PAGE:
And the fact of the matter is that this country simply doesn't care about it the majority of the time, because most of the time, nothing bad happens, and when something bad happens, well, that's what insurance is for. If I hit a pedestrian, the cop isn't going to take my headlamps to the evidence room and perform photometric testing and say "son, your 20-year-old jaundiced headlamps only illuminated out to 100 feet, but you were driving at 50 MPH, and stopping distance at 50 MPH is >100 feet, so I'm placing you under arrest for reckless driving and vehicular manslaughter."

Also, please note that I suggested people try them out first to see for themselves. The LED lights may be fine for some/most people, just maybe not for all. Easier to remedy before the sale than after.
The greater point is that whatever we might think from behind the wheel is often misleading. Yes, by all means, evaluate your comfort from behind the wheel with the lights and everything else about the car, but it would behoove people to visit the IIHS site and look at testing data, the illumination distances, and perhaps even do some back-of-the-napkin math.
 

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Did you even bother looking at my post above yours? You were savvy enough to Google your way here, you should be able to Google DOT lighting requirements just like the one I posted.
That chart is incorrect. There are several different types of "DOT" headlamps. They are visual optical left, visual optical right, visual optical, and mechanically aimed. The first three have a cutoff. The last one doesn't have a cutoff.

There is no single "DOT pattern" as your chart shows. There are even DOT patterns that look like ECE patterns. This would be the visual optical left pattern. And there are legal headlamps without any sort of sharp, well-defined cutoff--those would have to be mechanically aimed. The visual optical pattern is aimed by centering the hotspot at the desired location.

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Also, the chart is incorrect in referring to left-hand drive and right-hand drive patterns. It doesn't matter what side of the car the driver sits on. What matters is whether the country is a left-hand traffic or a right-hand traffic country.

Here's yet another picture for you to see the difference. HID and LED are much brighter, they have to have the sharp cut offs or they would blind everyone. Its why you should never put HIDs in a reflector assembly.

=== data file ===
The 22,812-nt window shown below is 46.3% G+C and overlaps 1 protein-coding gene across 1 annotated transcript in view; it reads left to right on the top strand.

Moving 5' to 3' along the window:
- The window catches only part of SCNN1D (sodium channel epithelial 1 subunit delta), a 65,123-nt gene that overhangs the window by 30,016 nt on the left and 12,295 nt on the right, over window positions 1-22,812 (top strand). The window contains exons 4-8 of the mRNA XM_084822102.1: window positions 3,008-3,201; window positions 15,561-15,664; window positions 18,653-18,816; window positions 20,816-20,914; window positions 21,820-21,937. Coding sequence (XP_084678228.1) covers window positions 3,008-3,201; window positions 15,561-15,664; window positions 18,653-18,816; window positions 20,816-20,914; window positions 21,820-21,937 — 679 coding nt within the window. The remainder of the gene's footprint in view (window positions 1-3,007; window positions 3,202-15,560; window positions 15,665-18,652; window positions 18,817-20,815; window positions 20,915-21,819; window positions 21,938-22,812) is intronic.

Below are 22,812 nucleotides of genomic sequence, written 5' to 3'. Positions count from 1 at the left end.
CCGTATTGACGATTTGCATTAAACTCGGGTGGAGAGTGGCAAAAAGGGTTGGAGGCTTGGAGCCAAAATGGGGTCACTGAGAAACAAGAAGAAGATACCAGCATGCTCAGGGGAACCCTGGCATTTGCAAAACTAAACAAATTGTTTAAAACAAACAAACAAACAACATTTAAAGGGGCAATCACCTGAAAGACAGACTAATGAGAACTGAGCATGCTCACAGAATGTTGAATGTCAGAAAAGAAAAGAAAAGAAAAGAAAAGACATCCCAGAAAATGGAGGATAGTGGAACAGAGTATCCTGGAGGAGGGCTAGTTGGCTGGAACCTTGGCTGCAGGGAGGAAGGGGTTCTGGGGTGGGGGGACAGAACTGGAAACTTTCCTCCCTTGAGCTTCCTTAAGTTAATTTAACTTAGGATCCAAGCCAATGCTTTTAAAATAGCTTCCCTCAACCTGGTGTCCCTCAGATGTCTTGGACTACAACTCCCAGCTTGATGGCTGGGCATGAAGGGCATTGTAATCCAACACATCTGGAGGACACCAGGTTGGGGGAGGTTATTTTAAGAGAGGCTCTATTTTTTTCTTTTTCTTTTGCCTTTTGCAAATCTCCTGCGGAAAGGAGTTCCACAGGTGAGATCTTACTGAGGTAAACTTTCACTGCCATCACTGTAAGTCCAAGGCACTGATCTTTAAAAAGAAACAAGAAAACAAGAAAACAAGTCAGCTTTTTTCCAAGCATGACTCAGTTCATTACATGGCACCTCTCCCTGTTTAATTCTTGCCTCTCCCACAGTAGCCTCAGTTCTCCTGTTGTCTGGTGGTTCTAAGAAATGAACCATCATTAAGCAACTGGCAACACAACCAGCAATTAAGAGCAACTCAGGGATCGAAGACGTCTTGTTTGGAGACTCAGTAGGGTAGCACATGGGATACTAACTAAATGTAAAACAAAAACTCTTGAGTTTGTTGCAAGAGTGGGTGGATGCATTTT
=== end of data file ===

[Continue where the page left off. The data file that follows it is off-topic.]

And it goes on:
Many Subaru's came with HIDs in reflectors...the Forester did, at least until a year or so ago.
 

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it took me a while to get used to them, but now that I have... I love them. Every vehicle I plan to own will need this feature.
 

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I honestly think it boils down to this. People and the government have pushed, as technology has allowed, for brighter and brighter headlights. The problem is, as they became reality, they blind oncoming drivers. Thus the need for projecting type with a definite hard cutoff above a certain height to prevent blinding oncoming traffic. This has created new problems.
1) The cut off area may now have less lighting than old style halogen lights.
2) The HID/LEDs are so much brighter that it tricks the eyes to think the area in the cutoff is pitch black. And in many cases it probably is dimmer than old Halogen lights but now the problem is exacerbated by a bright foreground.

For those who hate the new lights I suggest staying with halogen lights with no projector.

My father hates the new HID/LED lighting on every car he's driven with them. I have a feeling older eyes are struggling with the bright to dim cutoff area more than younger ones. I personally don't care for the white light ans wish everything was more yellow again.

Last, use your dam highbeams when in the pitch dark in the middle of nowhere. That's what they're for.
 

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Couldn't agree more. The headlights on my 2018 Outback Limited are great. And the first from Subaru I didn't need to readjust from factory. Actually they're so bright I get flashed from oncoming traffic once in a while. Appearanty they don't know if your fog lights are on, your high beams aren't.
Too bad if Subaru toned them down a bit on the new Forester.
Dude... People flash their high beams because you're blinding them. Your dealer can fix that, and I suspect enough people have the problem that they'll do it for free.